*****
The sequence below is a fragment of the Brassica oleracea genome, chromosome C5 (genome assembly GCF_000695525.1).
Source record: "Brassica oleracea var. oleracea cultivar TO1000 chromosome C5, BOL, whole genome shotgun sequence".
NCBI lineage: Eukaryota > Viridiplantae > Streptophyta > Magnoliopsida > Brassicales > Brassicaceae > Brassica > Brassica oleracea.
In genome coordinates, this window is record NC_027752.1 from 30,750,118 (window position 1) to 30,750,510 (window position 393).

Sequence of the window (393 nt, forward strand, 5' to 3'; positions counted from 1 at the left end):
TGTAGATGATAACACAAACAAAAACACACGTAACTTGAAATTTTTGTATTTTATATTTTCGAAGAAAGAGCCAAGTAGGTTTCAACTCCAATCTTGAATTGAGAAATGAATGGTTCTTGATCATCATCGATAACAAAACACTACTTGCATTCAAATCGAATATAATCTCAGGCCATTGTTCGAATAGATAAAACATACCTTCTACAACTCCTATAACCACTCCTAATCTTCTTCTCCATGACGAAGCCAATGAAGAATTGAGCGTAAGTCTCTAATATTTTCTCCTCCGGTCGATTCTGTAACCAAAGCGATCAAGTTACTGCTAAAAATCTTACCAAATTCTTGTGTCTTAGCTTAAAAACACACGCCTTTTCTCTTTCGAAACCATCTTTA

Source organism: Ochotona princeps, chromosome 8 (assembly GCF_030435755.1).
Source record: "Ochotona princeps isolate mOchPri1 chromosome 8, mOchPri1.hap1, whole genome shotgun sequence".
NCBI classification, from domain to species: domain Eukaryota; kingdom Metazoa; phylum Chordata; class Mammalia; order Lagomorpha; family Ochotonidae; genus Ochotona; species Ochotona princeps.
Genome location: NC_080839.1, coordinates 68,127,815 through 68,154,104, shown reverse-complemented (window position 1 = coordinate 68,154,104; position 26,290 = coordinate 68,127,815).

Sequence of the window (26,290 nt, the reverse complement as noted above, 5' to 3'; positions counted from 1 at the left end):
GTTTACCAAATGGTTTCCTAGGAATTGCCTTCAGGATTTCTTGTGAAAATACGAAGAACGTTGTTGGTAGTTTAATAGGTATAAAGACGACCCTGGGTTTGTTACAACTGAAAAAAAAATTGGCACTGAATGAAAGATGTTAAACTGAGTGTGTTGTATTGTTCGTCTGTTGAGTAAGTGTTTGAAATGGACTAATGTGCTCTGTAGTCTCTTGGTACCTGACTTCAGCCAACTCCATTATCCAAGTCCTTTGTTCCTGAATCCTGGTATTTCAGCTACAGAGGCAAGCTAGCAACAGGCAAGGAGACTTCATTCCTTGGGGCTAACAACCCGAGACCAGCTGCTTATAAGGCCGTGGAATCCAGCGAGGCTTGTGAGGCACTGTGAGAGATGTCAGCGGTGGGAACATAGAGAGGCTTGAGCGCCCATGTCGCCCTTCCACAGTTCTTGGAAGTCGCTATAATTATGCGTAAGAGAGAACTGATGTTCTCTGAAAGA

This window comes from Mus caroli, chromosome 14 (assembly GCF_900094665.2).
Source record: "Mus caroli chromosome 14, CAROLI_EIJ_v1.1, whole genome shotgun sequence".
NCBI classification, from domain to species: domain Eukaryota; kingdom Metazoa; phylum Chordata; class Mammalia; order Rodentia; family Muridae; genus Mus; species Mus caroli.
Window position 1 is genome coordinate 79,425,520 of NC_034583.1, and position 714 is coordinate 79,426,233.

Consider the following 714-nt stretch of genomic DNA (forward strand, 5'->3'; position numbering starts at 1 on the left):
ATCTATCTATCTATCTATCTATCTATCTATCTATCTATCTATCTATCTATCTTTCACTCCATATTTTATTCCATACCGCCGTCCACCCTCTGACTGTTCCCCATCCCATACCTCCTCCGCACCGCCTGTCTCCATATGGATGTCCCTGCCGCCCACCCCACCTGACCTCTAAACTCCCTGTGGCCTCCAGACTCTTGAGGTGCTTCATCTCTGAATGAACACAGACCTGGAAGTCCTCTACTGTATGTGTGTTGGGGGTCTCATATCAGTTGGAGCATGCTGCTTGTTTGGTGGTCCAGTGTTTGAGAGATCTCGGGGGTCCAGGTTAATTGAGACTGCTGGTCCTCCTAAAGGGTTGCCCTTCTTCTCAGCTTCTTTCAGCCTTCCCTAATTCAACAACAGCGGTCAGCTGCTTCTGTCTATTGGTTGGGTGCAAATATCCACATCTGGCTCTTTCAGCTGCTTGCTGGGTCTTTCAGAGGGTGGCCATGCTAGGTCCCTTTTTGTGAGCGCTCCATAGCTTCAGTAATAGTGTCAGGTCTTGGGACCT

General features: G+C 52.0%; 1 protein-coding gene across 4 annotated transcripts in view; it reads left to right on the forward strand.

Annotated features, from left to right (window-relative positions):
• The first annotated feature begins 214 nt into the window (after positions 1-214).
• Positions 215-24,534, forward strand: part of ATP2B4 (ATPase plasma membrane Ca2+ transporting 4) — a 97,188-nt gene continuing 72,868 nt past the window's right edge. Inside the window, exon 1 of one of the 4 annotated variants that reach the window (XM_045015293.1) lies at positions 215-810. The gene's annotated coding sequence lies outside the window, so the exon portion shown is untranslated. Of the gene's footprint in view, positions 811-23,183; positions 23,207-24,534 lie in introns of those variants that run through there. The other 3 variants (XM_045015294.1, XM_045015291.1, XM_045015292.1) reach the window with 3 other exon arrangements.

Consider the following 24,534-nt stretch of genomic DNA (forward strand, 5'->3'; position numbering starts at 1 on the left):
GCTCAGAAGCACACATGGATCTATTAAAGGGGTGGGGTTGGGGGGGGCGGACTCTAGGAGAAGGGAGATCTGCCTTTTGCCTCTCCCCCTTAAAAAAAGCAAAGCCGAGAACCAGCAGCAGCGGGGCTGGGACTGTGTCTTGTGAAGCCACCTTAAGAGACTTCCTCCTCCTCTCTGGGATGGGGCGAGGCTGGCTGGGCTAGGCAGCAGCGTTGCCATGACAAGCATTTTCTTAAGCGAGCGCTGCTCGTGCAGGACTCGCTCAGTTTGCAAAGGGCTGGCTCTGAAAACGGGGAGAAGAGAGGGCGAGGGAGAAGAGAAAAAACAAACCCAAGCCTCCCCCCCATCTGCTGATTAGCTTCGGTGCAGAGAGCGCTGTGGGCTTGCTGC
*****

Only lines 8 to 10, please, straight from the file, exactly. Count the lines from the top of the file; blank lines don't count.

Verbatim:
Source record: "Ochotona princeps isolate mOchPri1 chromosome 8, mOchPri1.hap1, whole genome shotgun sequence".
NCBI classification, from domain to species: domain Eukaryota; kingdom Metazoa; phylum Chordata; class Mammalia; order Lagomorpha; family Ochotonidae; genus Ochotona; species Ochotona princeps.
Genome location: NC_080839.1, coordinates 68,127,815 through 68,154,104, shown reverse-complemented (window position 1 = coordinate 68,154,104; position 26,290 = coordinate 68,127,815).